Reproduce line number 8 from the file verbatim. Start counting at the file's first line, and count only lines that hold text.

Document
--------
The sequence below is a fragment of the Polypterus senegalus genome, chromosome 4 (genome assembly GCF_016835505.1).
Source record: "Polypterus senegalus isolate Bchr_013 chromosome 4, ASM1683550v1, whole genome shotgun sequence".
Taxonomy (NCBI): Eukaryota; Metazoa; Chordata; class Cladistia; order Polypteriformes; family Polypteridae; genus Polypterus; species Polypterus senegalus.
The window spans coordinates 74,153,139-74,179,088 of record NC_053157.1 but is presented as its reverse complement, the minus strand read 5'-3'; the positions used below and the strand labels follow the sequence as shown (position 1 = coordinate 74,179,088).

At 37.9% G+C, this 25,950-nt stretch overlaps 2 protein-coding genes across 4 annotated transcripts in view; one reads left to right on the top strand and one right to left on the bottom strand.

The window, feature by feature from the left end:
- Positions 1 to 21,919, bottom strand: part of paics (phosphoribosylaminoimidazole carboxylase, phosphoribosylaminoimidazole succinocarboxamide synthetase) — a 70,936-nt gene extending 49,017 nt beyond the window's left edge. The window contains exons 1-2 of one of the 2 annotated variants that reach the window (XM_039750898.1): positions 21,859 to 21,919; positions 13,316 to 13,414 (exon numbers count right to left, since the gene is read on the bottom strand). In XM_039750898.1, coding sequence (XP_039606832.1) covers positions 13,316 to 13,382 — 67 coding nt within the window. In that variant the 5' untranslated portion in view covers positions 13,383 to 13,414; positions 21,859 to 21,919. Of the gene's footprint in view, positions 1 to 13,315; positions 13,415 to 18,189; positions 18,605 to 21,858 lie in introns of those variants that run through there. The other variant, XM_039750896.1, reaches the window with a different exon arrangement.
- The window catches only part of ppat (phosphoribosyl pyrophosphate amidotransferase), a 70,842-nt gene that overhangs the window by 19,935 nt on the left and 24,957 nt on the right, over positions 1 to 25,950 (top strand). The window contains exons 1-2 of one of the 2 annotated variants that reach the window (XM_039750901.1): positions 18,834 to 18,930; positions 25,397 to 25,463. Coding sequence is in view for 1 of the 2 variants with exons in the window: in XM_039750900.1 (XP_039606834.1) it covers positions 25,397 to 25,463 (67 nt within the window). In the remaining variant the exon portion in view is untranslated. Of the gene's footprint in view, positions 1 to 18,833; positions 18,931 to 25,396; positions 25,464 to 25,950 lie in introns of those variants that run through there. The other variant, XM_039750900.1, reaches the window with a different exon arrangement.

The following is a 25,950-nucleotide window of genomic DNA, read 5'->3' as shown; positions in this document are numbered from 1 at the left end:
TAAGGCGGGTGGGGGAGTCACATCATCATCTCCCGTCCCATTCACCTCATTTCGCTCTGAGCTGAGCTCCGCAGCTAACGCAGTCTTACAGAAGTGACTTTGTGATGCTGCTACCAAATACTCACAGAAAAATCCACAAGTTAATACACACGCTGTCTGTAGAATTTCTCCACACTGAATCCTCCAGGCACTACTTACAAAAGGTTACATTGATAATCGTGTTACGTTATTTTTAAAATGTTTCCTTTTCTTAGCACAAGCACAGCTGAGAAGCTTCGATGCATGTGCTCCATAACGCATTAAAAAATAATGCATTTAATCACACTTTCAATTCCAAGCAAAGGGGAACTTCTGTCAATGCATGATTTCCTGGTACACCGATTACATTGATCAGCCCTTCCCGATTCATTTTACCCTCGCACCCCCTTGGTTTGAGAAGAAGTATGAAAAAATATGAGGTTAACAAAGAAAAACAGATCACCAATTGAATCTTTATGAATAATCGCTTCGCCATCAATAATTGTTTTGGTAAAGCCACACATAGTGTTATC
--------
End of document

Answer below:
- The window catches only part of ppat (phosphoribosyl pyrophosphate amidotransferase), a 70,842-nt gene that overhangs the window by 19,935 nt on the left and 24,957 nt on the right, over positions 1 to 25,950 (top strand). The window contains exons 1-2 of one of the 2 annotated variants that reach the window (XM_039750901.1): positions 18,834 to 18,930; positions 25,397 to 25,463. Coding sequence is in view for 1 of the 2 variants with exons in the window: in XM_039750900.1 (XP_039606834.1) it covers positions 25,397 to 25,463 (67 nt within the window). In the remaining variant the exon portion in view is untranslated. Of the gene's footprint in view, positions 1 to 18,833; positions 18,931 to 25,396; positions 25,464 to 25,950 lie in introns of those variants that run through there. The other variant, XM_039750900.1, reaches the window with a different exon arrangement.